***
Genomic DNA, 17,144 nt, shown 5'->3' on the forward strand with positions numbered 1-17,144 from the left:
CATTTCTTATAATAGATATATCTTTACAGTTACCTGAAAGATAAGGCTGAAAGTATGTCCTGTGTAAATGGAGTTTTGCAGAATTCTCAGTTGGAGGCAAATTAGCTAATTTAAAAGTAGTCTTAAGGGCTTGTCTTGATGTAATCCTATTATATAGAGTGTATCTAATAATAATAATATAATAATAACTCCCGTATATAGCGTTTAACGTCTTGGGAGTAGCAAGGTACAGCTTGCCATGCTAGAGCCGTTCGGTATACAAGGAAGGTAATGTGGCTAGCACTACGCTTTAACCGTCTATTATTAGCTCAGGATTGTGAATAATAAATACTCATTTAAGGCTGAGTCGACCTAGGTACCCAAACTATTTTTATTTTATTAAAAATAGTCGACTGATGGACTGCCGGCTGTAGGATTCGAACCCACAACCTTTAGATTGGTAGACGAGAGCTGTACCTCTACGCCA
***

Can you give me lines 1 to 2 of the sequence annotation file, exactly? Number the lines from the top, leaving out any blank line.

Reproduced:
Genomic DNA, 17,144 nt, shown 5'->3' on the forward strand with positions numbered 1-17,144 from the left:
CATTTCTTATAATAGATATATCTTTACAGTTACCTGAAAGATAAGGCTGAAAGTATGTCCTGTGTAAATGGAGTTTTGCAGAATTCTCAGTTGGAGGCAAATTAGCTAATTTAAAAGTAGTCTTAAGGGCTTGTCTTGATGTAATCCTATTATATAGAGTGTATCTAATAATAATAATATAATAATAACTCCCGTATATAGCGTTTAACGTCTTGGGAGTAGCAAGGTACAGCTTGCCATGCTAGAGCCGTTCGGTATACAAGGAAGGTAATGTGGCTAGCACTACGCTTTAACCGTCTATTATTAGCTCAGGATTGTGAATAATAAATACTCATTTAAGGCTGAGTCGACCTAGGTACCCAAACTATTTTTATTTTATTAAAAATAGTCGACTGATGGACTGCCGGCTGTAGGATTCGAACCCACAACCTTTAGATTGGTAGACGAGAGCTGTACCTCTACGCCA